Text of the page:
PHILIP YANCEYPhilip Yancey is aChristianity Todayeditor at large.

The author of where Is God When It Hurts? Responds to a best seller.

About two years ago, a strange little book edged up on the New York Times best-seller chart, settling in between Jane Fonda in leotards and Garfield the cat in line drawings. The book, When Bad Things Happen to Good People (Schocken, 1981), shocked everyone in the industry. When was the last time a book on a profound human question, much less a book about God, had ranked up there with the guidebooks on thinning thighs and mastering Pac-Man? Now, two years later, half a million hardback copies have been sold and the paperback sales are expected to total in the millions.

The book, with its splendid title and articulate rabbi author (Harold Kushner), has confused many Christians. The largest Christian book distributor sent out a warning notice to its bookstore clients, admitting that demand from readers virtually forced them to carry the book but acknowledging that Kushner’s answers “do not present an orthodox Christian theology of suffering.” Some Reformed denominations published cautiously negative reviews, and at least one evangelical leader, Charles Colson, went public with a blast against the book. Yet, throngs of average Christian consumers have found the rabbi’s book comforting; his answers to the problem of pain sound good and feel good.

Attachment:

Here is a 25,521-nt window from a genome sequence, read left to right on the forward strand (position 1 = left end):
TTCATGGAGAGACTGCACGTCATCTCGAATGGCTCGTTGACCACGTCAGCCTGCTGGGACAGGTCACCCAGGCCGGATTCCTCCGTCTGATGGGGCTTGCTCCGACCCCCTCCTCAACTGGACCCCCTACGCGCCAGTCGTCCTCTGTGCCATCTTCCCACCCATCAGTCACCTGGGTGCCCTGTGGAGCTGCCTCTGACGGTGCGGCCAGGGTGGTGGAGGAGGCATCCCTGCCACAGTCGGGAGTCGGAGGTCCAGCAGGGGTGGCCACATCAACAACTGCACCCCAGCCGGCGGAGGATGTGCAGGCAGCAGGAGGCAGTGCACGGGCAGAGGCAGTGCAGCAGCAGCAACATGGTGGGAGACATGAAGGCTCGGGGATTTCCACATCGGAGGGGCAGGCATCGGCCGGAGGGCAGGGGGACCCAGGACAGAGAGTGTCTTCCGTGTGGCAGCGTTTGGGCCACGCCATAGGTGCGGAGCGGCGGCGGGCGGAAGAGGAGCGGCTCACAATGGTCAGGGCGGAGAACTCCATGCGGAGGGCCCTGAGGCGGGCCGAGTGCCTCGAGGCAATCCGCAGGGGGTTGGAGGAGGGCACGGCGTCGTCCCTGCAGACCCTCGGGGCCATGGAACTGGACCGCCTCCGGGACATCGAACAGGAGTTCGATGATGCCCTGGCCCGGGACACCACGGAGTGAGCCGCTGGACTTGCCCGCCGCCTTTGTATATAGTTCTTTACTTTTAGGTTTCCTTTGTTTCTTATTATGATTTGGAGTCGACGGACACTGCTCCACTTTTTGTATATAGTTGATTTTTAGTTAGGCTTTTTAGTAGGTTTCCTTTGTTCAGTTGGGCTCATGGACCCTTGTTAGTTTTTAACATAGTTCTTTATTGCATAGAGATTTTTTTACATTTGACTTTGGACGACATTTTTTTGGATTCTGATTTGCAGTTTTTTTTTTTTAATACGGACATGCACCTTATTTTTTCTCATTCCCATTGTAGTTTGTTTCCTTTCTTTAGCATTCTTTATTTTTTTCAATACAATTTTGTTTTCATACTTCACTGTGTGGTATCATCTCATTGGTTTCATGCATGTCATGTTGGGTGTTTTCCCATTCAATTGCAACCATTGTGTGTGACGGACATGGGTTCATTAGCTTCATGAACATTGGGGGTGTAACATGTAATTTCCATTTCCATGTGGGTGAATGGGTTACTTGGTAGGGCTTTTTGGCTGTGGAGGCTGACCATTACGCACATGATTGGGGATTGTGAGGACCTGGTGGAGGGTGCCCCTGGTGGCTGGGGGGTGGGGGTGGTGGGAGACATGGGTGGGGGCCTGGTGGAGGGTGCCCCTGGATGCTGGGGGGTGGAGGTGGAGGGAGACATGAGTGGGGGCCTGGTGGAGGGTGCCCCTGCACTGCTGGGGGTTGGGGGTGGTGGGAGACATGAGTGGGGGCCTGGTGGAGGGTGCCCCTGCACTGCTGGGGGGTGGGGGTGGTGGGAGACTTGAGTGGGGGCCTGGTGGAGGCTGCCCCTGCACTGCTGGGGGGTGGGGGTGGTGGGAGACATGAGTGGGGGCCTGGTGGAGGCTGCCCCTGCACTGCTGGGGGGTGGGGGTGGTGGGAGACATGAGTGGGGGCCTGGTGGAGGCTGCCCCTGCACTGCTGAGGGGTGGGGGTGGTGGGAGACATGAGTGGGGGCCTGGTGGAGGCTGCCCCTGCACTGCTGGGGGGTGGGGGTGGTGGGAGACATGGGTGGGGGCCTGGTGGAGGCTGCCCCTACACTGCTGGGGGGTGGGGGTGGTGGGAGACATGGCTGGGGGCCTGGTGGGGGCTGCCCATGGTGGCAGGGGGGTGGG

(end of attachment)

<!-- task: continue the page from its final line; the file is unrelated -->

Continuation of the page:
Because I have written a book on the problem of pain (Where Is God When It Hurts?) and sometimes speak on the topic, I often get questions about Rabbi Kushner’s approach. What do I think? Is he a heretic or a prophet?

Compassion And Perception

First, I must congratulate Kushner on a wonderful writing job. Whatever else he is doing, he should stop it and get ...

Subscriber access only You have reached the end of this Article Preview

To continue reading, subscribe now. Subscribers have full digital access.

Have something to add about this? See something we missed? Share your feedback here.

Our digital archives are a work in progress. Let us know if corrections need to be made.